Cue's Second Act

Remember Cue at the Guthrie?

The press release from the Guthrie Theater touting a January
three-course prix fixe menu for $29.95 took me by surprise. This isn’t just a
prix-theater early bird special – it’s available any time, and includes a free
self-guided iPod tour of the theater and complimentary glass of wine or cup of coffee after dinner.

Back when Cue opened in the summer of 2006, a table at the
new Guthrie Theater’s sleek dining room was the hottest ticket in town. Cue had
snagged a local celebrity chef, Lenny Russo, and all the buzz that came with
the opening of a major new landmark, designed by superstar architect Jean
Nouvel.

Russo’s opening menu, assembled with the help of a network
of Midwestern producers made the concept of Midwestern haute cuisine seem like
more than an oxymoron: Rick Nelson’s review in the Star Tribune praised the
wild boar pate with pickled vegetables; sliced elk with wild rice and
blueberries; and a salad of grilled quail with summer squash and poached
tomatoes, among other dishes.

Russo left about a year ago, to return to his own Midwestern
haute cuisine restaurant, Heartland, and I hadn’t been back since. The buzz and the crowds
have evidently died down – when we visited at 8:30 on a Saturday night, the
dining room was about three-quarters empty. The theaters were empty last night,
which may explain the sparse crowd, but Cue had ambitions to be a top
destination restaurant.

The new Cue menu is still very stylish, but not nearly as
inventive or adventurous as it was in Russo’s day. The elk, quail and wild boar
are gone, though the menu does offer a cassoulet made with pheasant confit. (I
was puzzled enough by this description to ask the chef: duck confit is duck
cooked in its own abundant fat. How do you confit a bird as lean as pheasant?
Turns out, you cook the pheasant in duck fat. Which makes sense, but must make
the pheasant taste like duck.) A lot of the usual suspects show up, including
artic char, ahi tuna, mussels, filet of beef with wild mushroom sauce;
free-range chicken breast with whipped potatoes.

The prix fixe menu varies a bit from day to day, but the
basic format seems to include a choice of soup or salad; a choice of fish,
chicken or pork chop, and a choice of desserts from a list. In strictly
economic terms, the $29.95 special is a good deal: the pork chop costs $29.00 a
la carte, and if you add the cost of soup or salad (8-$9) and dessert ($8),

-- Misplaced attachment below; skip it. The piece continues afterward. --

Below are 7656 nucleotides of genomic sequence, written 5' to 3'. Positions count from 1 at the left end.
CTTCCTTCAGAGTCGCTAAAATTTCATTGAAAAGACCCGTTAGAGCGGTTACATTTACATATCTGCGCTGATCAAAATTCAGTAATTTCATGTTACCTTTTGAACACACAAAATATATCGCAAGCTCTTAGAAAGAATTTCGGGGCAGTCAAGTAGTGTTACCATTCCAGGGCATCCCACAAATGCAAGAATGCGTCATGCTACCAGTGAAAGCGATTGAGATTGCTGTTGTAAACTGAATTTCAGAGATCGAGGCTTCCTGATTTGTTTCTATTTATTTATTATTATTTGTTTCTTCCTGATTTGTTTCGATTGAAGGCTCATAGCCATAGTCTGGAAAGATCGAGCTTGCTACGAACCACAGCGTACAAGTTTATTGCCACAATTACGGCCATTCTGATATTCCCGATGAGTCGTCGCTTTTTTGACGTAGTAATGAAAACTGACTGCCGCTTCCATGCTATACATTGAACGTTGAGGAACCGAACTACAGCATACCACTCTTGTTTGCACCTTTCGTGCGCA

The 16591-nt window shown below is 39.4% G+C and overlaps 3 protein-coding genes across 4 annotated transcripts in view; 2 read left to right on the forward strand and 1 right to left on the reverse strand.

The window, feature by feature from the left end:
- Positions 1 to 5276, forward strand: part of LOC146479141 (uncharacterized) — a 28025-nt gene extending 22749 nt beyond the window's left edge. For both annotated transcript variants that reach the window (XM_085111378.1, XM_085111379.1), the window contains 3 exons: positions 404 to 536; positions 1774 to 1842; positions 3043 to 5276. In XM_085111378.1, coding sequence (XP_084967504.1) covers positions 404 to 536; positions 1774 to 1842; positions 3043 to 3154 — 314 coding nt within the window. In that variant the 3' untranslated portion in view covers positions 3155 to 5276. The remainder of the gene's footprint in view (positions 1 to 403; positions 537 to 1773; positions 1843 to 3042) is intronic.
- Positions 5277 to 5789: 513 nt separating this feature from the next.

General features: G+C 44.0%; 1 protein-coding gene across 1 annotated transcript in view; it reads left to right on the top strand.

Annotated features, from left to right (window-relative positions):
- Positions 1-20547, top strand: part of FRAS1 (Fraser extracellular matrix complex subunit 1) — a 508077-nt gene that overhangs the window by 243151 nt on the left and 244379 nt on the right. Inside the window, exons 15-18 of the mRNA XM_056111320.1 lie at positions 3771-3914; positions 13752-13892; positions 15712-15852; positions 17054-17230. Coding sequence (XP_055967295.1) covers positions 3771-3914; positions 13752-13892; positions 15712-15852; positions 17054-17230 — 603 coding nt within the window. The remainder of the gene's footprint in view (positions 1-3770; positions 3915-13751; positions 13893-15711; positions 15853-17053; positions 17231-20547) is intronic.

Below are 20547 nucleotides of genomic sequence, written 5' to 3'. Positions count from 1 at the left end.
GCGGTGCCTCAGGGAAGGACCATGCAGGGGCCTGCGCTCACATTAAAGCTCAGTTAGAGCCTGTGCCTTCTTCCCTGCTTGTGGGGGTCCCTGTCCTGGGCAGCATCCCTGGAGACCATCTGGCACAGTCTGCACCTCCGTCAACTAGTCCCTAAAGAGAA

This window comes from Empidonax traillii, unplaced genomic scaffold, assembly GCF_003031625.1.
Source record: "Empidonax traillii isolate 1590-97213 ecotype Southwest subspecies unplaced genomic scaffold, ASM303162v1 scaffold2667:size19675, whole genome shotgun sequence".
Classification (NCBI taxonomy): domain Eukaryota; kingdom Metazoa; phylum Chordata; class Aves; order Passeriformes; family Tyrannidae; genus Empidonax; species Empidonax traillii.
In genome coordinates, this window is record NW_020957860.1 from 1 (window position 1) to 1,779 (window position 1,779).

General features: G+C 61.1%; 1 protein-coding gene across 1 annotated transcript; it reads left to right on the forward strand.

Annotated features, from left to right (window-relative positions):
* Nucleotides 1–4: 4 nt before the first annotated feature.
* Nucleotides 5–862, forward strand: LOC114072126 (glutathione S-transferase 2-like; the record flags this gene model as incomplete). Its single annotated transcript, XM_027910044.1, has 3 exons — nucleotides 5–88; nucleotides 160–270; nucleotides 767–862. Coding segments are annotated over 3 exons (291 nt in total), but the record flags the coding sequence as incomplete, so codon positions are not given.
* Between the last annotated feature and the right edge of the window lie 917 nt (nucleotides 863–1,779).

plus the price of the audio tour (5), and the complimentary glass of Pinot Noir
or Chardonnay (or coffee) that accompanies the audio tour, the savings are
substantial. But this still isn’t bargain dining: with tax, tip, and
three glasses of wine between the two of us, our tab still came to $115.

We had a pleasant dining experience in striking
surroundings, with friendly and attentive service and food that was
well-prepared but not exactly exciting. My winter squash soup was a low-calorie
puree with diced cubes of roasted potato and just a hint of sweetness (pear, as
I recall), and my grilled pork chop was thick and juicy, nicely complemented by
whipped sweet potatoes, roasted golden beets and a chutney of walnuts and
raisins. Carol’s menu started with a rather bland fennel salad, followed by
grilled coho salmon served over Israeli couscous and baby zucchini with a hint
of a citrus sauce. I thought the salmon was a bit dry; Carol didn’t. Neither of
us was very impressed by our desserts – a cranberry upside down cake with a
citrus sorbet, and an almond, apple, and crystallized ginger cake with almond cream and cream cheese ice cream.

Bottom line: an enjoyable evening, and the self-guided iPod audio tour, narrated by director Joe
Dowling and several Guthrie actors, was a fun little bonus at the end. But I am
glad I didn’t pay full a la carte prices. When it opened, Cue was vying for a spot on the short list of top
Twin Cities destination restaurants. Now it seems more like a convenient but
pricy place to dine before the show.